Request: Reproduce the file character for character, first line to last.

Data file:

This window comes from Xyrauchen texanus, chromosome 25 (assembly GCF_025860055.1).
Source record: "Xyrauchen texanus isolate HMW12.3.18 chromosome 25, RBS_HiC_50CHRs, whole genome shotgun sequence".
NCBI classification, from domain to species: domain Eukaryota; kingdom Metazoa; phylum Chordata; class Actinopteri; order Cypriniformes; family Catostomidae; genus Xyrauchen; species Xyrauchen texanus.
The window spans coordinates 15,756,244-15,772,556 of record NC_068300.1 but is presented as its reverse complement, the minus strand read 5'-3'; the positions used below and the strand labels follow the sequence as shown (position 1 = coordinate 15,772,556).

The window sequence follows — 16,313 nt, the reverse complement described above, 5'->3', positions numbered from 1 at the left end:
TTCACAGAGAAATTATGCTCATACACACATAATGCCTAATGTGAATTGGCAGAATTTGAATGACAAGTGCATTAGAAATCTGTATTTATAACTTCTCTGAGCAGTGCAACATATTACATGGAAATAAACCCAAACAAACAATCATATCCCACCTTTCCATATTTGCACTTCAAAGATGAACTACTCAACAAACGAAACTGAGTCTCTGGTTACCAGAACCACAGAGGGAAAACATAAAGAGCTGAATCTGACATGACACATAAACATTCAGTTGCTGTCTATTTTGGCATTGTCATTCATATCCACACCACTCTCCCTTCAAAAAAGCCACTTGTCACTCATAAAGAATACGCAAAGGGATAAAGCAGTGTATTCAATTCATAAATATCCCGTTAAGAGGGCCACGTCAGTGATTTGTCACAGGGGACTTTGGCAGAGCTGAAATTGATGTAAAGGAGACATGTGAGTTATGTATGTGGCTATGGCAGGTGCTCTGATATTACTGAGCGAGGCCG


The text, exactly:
This window comes from Xyrauchen texanus, chromosome 25 (assembly GCF_025860055.1).
Source record: "Xyrauchen texanus isolate HMW12.3.18 chromosome 25, RBS_HiC_50CHRs, whole genome shotgun sequence".
NCBI classification, from domain to species: domain Eukaryota; kingdom Metazoa; phylum Chordata; class Actinopteri; order Cypriniformes; family Catostomidae; genus Xyrauchen; species Xyrauchen texanus.
The window spans coordinates 15,756,244-15,772,556 of record NC_068300.1 but is presented as its reverse complement, the minus strand read 5'-3'; the positions used below and the strand labels follow the sequence as shown (position 1 = coordinate 15,772,556).

The window sequence follows — 16,313 nt, the reverse complement described above, 5'->3', positions numbered from 1 at the left end:
TTCACAGAGAAATTATGCTCATACACACATAATGCCTAATGTGAATTGGCAGAATTTGAATGACAAGTGCATTAGAAATCTGTATTTATAACTTCTCTGAGCAGTGCAACATATTACATGGAAATAAACCCAAACAAACAATCATATCCCACCTTTCCATATTTGCACTTCAAAGATGAACTACTCAACAAACGAAACTGAGTCTCTGGTTACCAGAACCACAGAGGGAAAACATAAAGAGCTGAATCTGACATGACACATAAACATTCAGTTGCTGTCTATTTTGGCATTGTCATTCATATCCACACCACTCTCCCTTCAAAAAAGCCACTTGTCACTCATAAAGAATACGCAAAGGGATAAAGCAGTGTATTCAATTCATAAATATCCCGTTAAGAGGGCCACGTCAGTGATTTGTCACAGGGGACTTTGGCAGAGCTGAAATTGATGTAAAGGAGACATGTGAGTTATGTATGTGGCTATGGCAGGTGCTCTGATATTACTGAGCGAGGCCG